Objective: Determine if specific demographic and clinical variables are associated with intra-uterine contraception (IUC) placement by eight weeks postpartum.
Methods: This retrospective cohort study included all patients who delivered at Dartmouth-Hitchcock Medical Center (DHMC) (July-December 2008) who identified IUC as their preferred postpartum contraceptive method. Medical records of patients identified from the birth log were reviewed for preferred contraception, demographics, medical, obstetric, and social histories, as well as payer status. Chi-squared analysis was performed for categorical variables, and Mann-Whitney U test was used for continuous variables. Nonparametric continuous variables were categorized for regression modeling.
Results: 224 (34%) patients who delivered identified IUC as their preferred method of postpartum contraception. Of these, 94 (49.7%) women had an IUC placed by 8 weeks postpartum. In univariate analyses comparing those who received an IUC versus those patients who did not, only mean interdelivery interval in months (39.7 vs. 35.5, p=0.027) and mean gravidity (2.3 vs. 2.8, p=0.036) were statistically significant. In multivariate regression modeling, no variables were significantly associated with IUC placement.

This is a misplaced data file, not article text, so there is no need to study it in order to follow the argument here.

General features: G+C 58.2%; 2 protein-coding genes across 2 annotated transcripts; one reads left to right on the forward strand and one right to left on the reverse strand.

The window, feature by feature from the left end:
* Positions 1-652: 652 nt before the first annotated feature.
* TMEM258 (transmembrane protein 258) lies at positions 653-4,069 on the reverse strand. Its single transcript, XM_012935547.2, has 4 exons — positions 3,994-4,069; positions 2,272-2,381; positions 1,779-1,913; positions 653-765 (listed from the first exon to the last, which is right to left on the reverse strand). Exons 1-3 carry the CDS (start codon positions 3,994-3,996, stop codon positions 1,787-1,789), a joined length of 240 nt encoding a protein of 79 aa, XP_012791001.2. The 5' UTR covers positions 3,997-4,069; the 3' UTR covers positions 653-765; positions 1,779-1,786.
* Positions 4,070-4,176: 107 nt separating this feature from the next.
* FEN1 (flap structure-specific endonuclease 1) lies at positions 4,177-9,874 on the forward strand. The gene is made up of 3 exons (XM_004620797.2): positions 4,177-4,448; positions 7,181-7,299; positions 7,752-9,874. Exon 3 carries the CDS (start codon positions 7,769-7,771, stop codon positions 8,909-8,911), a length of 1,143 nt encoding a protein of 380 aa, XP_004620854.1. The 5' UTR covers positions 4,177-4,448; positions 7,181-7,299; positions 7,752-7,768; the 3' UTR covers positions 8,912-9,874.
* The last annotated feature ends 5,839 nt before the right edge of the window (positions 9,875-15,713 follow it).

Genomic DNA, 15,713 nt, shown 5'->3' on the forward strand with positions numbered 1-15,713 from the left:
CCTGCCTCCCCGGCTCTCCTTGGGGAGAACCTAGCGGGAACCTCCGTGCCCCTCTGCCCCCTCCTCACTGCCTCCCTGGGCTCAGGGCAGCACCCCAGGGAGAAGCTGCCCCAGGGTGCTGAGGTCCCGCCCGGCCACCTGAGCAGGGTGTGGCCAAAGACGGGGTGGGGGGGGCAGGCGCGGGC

Conclusions: While statically significant interdelivery interval and gravidity are not likely to be clinically significant. Multivariate modeling failed to identify a model associated with IUC placement suggesting that postpartum IUC placement is not well predicted by patient variables. Lack of identifying factors may support offering postplacental IUC placement to all patients who indicate IUC as their preferred contraceptive method.
Intrauterine devices, postpartum, contraception, IUD, Mirena
The authors report no conflict of interest.
Copyright © 2014 Jean Hansen, Mark K. Santillan, Barbara J. Stegmann, Tina Foster, and Abbey J. Hardy-Fairbanks
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